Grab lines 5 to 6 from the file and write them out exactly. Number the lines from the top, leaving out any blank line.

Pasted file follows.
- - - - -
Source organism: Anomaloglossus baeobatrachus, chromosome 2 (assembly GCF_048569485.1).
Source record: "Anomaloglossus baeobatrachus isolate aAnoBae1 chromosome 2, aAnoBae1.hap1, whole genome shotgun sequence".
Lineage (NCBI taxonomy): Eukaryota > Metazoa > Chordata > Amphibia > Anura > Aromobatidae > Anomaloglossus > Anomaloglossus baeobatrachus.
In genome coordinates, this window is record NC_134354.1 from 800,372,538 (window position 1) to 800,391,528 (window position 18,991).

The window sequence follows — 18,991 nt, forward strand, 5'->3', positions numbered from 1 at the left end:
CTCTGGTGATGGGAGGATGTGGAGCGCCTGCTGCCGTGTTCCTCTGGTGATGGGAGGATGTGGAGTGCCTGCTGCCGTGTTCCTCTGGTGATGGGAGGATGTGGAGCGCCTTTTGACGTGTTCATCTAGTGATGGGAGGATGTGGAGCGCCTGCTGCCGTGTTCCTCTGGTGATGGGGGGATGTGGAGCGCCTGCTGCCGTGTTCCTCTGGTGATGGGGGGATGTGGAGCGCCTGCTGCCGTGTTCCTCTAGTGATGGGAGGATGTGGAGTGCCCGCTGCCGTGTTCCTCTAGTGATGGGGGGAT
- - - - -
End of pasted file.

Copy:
The window sequence follows — 18,991 nt, forward strand, 5'->3', positions numbered from 1 at the left end:
CTCTGGTGATGGGAGGATGTGGAGCGCCTGCTGCCGTGTTCCTCTGGTGATGGGAGGATGTGGAGTGCCTGCTGCCGTGTTCCTCTGGTGATGGGAGGATGTGGAGCGCCTTTTGACGTGTTCATCTAGTGATGGGAGGATGTGGAGCGCCTGCTGCCGTGTTCCTCTGGTGATGGGGGGATGTGGAGCGCCTGCTGCCGTGTTCCTCTGGTGATGGGGGGATGTGGAGCGCCTGCTGCCGTGTTCCTCTAGTGATGGGAGGATGTGGAGTGCCCGCTGCCGTGTTCCTCTAGTGATGGGGGGAT